It is a misreading of the Delhi High Court judgment to contend that it approves or legalizes, much less glorify the practice of homosexuality, practiced in privacy. It merely decriminalizes consensual homosexuality or unnatural sex practiced in privacy between consenting adults. This was the limited point at issue and the scope of this decision. To read anything more in it is not justified.
I believe, a judgment need not contain more than what is necessary for its conclusion. May be, some parts of the judgment were not necessary for its conclusion and decision, which are being erroneously projected for widening its scope to seek legal sanction for homosexuality or unnatural sex. It is, therefore, necessary to consider whether the judgment is supportable for its decision on the limited issue without enlarging the scope of the debate on homosexuality for which the court in this case is not the proper forum.
In my view, the decision can be sustained on only a part of the High Court’s reasoning, without addressing the larger issue of homosexuality or unnatural sex, or the right to practice it as a societal norm.
The scourge of the spread of HIV/AIDS is threatening to become pandemic, and India is in its grip. One of the targets for the year 2015 in the Millennium Development Goals is to combat all critical diseases, which includes preventing the spread of, and treatment of HIV/AIDS. The Union Health Ministry and NACO have given statistics to prove that it is necessary to bring out of the closet homosexuals (MSM) infected with the HIV virus to aid the national programme for combating the spread of HIV/AIDS; this infection is many times more in MSMs than in the general public; and it is necessary to decriminalize consensual homosexuality in privacy to bring them out of the closet to treat them, and to arrest the spread of infection through them. This factual reality is significant for the decision of the limited issue before the court.
The directive principle of state policy in Article 47 of the Constitution of India imposes a primary duty on the State, inter alia to improve public health. This primary duty of the State has to be read with the people’s fundamental right to life under Article 21, de hors the right claimed by the homosexuals. Any step taken by the State to improve public health is indeed an action to enforce the general public’s fundamental right under Article 21.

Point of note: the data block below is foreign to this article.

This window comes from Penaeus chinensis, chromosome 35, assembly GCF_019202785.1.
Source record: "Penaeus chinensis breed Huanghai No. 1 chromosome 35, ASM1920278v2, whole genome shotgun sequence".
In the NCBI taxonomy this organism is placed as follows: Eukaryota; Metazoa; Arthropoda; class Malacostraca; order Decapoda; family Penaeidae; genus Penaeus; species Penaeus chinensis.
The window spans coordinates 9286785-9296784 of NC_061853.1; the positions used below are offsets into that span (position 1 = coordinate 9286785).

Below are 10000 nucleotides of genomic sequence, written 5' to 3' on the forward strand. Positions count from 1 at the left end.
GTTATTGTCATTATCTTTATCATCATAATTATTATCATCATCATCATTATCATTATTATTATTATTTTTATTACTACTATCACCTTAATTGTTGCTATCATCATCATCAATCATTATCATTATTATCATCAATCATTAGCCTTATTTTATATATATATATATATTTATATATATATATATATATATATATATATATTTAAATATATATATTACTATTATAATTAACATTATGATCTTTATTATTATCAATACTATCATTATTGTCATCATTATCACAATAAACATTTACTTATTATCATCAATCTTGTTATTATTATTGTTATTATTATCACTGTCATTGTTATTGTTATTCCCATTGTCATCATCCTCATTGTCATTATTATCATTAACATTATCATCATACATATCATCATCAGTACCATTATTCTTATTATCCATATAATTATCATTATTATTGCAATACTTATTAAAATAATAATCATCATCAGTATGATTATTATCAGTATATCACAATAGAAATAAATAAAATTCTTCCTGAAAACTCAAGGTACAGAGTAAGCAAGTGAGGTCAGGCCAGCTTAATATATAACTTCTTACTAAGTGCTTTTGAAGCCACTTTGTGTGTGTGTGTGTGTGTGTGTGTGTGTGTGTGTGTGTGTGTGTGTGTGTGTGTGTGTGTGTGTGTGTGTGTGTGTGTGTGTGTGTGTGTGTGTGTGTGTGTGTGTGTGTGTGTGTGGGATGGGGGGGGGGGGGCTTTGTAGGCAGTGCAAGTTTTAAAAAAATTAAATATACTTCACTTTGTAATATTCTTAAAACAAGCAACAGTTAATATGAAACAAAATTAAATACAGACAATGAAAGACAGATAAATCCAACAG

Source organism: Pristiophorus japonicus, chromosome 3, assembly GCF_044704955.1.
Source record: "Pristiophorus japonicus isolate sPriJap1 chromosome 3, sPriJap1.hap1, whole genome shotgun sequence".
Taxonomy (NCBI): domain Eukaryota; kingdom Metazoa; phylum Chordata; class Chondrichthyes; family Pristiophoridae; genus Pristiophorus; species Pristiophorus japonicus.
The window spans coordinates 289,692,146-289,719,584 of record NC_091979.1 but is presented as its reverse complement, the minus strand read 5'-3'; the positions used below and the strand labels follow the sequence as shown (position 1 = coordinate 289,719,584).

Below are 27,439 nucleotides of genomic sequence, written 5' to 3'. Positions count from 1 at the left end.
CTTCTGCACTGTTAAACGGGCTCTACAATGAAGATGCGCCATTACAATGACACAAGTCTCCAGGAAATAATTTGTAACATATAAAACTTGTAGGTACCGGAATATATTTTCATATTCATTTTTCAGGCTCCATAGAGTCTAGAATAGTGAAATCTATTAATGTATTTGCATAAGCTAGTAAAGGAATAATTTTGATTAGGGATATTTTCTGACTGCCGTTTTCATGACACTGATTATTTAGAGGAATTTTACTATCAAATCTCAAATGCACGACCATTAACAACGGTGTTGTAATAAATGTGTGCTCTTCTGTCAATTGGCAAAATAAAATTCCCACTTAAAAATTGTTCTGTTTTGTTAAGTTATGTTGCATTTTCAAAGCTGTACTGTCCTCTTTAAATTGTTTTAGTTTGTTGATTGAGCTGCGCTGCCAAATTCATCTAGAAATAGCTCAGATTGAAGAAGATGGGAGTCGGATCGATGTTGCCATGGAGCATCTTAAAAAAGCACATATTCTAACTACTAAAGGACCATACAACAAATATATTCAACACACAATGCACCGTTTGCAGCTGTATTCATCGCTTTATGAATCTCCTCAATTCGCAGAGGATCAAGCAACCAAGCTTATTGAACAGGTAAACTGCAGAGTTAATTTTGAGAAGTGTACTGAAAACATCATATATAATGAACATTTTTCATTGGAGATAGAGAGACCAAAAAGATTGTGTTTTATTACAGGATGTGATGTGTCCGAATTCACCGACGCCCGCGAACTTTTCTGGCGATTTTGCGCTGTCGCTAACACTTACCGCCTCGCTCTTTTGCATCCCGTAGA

The World Health Organisation (WHO), in its Constitution declares that ‘the enjoyment of the highest attainable standard of health is one of the fundamental tights of every human being’ and ‘health is a state of complete physical, mental and social well being and not merely absence of disease or infirmity’. By virtue of the VISHAKA judgment this requirement has to be read in Articles 21 and 47 to enlarge their scope. To this extent, even the infected homosexuals have an enforceable right for medical treatment.
For the performance of this primary duty of the State, and enforcement of the general public’s fundamental right, it is necessary to act to combat HIV/AIDS, which is also the commitment of the international community and a MDG. This requires decriminalizing consensual homosexuality practiced between adults in privacy under Section 377 IPC.
The right under Articles 14 and 15 would be available to the infected homosexuals only for getting the necessary medical healthcare, because all infected persons form one category in this respect and they cannot be discriminated or separated for the purpose of medical healthcare. However, this is not to be construed as conferring the right to practice homosexuality, or to giving it legal sanction.
There is one more aspect. It is a fact for judicial notice that there has hardly been any prosecution for decades of any act of consensual homosexuality or unnatural sex practiced in privacy between adults. Why have a law, which is a dead letter and incapable of enforcement? To this extent Section 377 IPC being redundant needs to go from the statute book.
In my view, the above reasoning alone is sufficient to support the conclusion and decision of the Delhi High Court decriminalizing consensual homosexuality practiced in privacy between adults.
A reference to depiction of homosexuality or unnatural sex exhibited at Khajuraho etc. is to be seen as a record of such an aberration prevalent even in those times, and not as an accepted part of our ancient culture. What is accepted now in the West is not to be incorporated automatically in our culture and ethos. Let us not ape the west in every thing!
The debate on constitutional morality vis-à-vis public morality is not necessary for this decision. A passing reference to it is being made because of the mention to it. Constitution is a live document to serve for all times, which enacts principles to be interpreted in tune with the times. The perception of public morality at a given time may be a relevant factor to interpret a constitutional principle in tune with the times so that no gap is seen between them. The role of the courts is significant for this purpose. To quote Prof. Jeffrey Jowell, “The Rule of Law is seen as a principle of institutional morality”. Morality is a component of law, to be so interpreted for doing justice. No more discussion of this topic is necessary in this context.
I would, therefore, suggest that the Delhi High Court judgment be read and construed in this manner only. There is no justification to read any thing more in it. It can be sustained on the above limited ground.[I am thankful to Justice Verma for writing this comment exclusively for us on the basis of his impromptu speech at a seminar on “Homosexuality, Sociology, & Law: A Critical Evaluation” organised by the Supreme Court Bar Association at the Indian Law Institute, New Delhi, on July 22]